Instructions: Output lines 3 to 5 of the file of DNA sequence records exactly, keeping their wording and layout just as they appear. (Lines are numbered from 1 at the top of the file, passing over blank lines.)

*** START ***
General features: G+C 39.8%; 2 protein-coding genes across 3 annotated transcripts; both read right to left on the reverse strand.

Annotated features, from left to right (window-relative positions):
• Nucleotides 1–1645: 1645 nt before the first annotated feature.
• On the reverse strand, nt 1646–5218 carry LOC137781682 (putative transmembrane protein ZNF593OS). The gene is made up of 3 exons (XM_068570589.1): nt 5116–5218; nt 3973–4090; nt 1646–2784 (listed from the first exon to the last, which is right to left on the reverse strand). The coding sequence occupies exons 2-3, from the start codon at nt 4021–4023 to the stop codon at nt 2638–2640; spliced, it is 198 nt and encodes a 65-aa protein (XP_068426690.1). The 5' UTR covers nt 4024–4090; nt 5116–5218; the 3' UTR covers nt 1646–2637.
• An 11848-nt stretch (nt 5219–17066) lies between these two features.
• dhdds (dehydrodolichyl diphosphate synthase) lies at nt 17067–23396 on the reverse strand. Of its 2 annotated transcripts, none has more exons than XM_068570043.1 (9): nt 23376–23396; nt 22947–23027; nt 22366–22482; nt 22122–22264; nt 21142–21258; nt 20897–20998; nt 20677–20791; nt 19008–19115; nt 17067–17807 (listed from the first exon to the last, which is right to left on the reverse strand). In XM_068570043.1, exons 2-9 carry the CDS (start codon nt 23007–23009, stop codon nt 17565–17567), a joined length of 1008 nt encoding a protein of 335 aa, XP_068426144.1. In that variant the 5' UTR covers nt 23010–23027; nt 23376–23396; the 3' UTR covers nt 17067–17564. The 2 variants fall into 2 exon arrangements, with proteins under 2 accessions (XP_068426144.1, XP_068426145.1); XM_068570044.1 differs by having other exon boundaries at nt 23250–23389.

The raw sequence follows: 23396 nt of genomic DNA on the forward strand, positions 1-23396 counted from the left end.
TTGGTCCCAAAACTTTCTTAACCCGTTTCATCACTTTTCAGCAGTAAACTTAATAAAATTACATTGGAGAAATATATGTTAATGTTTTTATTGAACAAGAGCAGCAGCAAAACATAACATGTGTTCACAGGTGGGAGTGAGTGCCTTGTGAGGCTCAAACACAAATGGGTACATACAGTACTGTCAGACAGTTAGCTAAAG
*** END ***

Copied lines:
• Nucleotides 1–1645: 1645 nt before the first annotated feature.
• On the reverse strand, nt 1646–5218 carry LOC137781682 (putative transmembrane protein ZNF593OS). The gene is made up of 3 exons (XM_068570589.1): nt 5116–5218; nt 3973–4090; nt 1646–2784 (listed from the first exon to the last, which is right to left on the reverse strand). The coding sequence occupies exons 2-3, from the start codon at nt 4021–4023 to the stop codon at nt 2638–2640; spliced, it is 198 nt and encodes a 65-aa protein (XP_068426690.1). The 5' UTR covers nt 4024–4090; nt 5116–5218; the 3' UTR covers nt 1646–2637.
• An 11848-nt stretch (nt 5219–17066) lies between these two features.